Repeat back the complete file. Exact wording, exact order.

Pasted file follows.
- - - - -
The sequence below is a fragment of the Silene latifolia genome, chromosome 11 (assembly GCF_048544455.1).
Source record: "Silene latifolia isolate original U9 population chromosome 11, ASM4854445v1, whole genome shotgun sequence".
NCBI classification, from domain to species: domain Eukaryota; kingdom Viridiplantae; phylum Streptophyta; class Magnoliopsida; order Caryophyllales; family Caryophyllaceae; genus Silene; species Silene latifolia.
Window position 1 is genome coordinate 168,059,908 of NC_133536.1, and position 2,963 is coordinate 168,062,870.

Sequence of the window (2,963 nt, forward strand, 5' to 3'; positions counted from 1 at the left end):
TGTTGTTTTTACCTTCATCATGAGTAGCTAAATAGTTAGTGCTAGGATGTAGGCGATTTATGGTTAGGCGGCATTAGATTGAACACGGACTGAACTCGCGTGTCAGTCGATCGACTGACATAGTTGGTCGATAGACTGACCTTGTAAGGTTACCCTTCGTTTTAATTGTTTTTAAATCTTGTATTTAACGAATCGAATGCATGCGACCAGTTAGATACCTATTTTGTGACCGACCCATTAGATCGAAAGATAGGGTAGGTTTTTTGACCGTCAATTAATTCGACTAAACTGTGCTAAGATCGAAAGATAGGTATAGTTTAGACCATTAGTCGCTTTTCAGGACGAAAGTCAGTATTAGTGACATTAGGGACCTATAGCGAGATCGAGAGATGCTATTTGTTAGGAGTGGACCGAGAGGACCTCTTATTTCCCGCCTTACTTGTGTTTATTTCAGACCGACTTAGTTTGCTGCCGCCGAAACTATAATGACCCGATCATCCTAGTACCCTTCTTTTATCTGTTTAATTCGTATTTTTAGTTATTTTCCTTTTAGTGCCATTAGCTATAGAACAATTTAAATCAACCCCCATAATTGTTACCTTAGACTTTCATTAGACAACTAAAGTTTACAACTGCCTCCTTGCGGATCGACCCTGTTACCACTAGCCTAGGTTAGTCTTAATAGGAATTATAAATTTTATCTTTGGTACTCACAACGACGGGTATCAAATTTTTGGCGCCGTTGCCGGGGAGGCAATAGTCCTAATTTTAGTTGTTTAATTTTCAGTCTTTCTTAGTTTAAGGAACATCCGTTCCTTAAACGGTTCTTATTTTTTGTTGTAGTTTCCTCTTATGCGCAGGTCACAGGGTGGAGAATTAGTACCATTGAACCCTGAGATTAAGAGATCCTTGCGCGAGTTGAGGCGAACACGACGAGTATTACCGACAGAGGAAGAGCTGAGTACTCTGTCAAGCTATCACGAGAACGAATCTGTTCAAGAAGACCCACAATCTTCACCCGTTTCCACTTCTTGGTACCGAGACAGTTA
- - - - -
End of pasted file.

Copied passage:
The sequence below is a fragment of the Silene latifolia genome, chromosome 11 (assembly GCF_048544455.1).
Source record: "Silene latifolia isolate original U9 population chromosome 11, ASM4854445v1, whole genome shotgun sequence".
NCBI classification, from domain to species: domain Eukaryota; kingdom Viridiplantae; phylum Streptophyta; class Magnoliopsida; order Caryophyllales; family Caryophyllaceae; genus Silene; species Silene latifolia.
Window position 1 is genome coordinate 168,059,908 of NC_133536.1, and position 2,963 is coordinate 168,062,870.

Sequence of the window (2,963 nt, forward strand, 5' to 3'; positions counted from 1 at the left end):
TGTTGTTTTTACCTTCATCATGAGTAGCTAAATAGTTAGTGCTAGGATGTAGGCGATTTATGGTTAGGCGGCATTAGATTGAACACGGACTGAACTCGCGTGTCAGTCGATCGACTGACATAGTTGGTCGATAGACTGACCTTGTAAGGTTACCCTTCGTTTTAATTGTTTTTAAATCTTGTATTTAACGAATCGAATGCATGCGACCAGTTAGATACCTATTTTGTGACCGACCCATTAGATCGAAAGATAGGGTAGGTTTTTTGACCGTCAATTAATTCGACTAAACTGTGCTAAGATCGAAAGATAGGTATAGTTTAGACCATTAGTCGCTTTTCAGGACGAAAGTCAGTATTAGTGACATTAGGGACCTATAGCGAGATCGAGAGATGCTATTTGTTAGGAGTGGACCGAGAGGACCTCTTATTTCCCGCCTTACTTGTGTTTATTTCAGACCGACTTAGTTTGCTGCCGCCGAAACTATAATGACCCGATCATCCTAGTACCCTTCTTTTATCTGTTTAATTCGTATTTTTAGTTATTTTCCTTTTAGTGCCATTAGCTATAGAACAATTTAAATCAACCCCCATAATTGTTACCTTAGACTTTCATTAGACAACTAAAGTTTACAACTGCCTCCTTGCGGATCGACCCTGTTACCACTAGCCTAGGTTAGTCTTAATAGGAATTATAAATTTTATCTTTGGTACTCACAACGACGGGTATCAAATTTTTGGCGCCGTTGCCGGGGAGGCAATAGTCCTAATTTTAGTTGTTTAATTTTCAGTCTTTCTTAGTTTAAGGAACATCCGTTCCTTAAACGGTTCTTATTTTTTGTTGTAGTTTCCTCTTATGCGCAGGTCACAGGGTGGAGAATTAGTACCATTGAACCCTGAGATTAAGAGATCCTTGCGCGAGTTGAGGCGAACACGACGAGTATTACCGACAGAGGAAGAGCTGAGTACTCTGTCAAGCTATCACGAGAACGAATCTGTTCAAGAAGACCCACAATCTTCACCCGTTTCCACTTCTTGGTACCGAGACAGTTA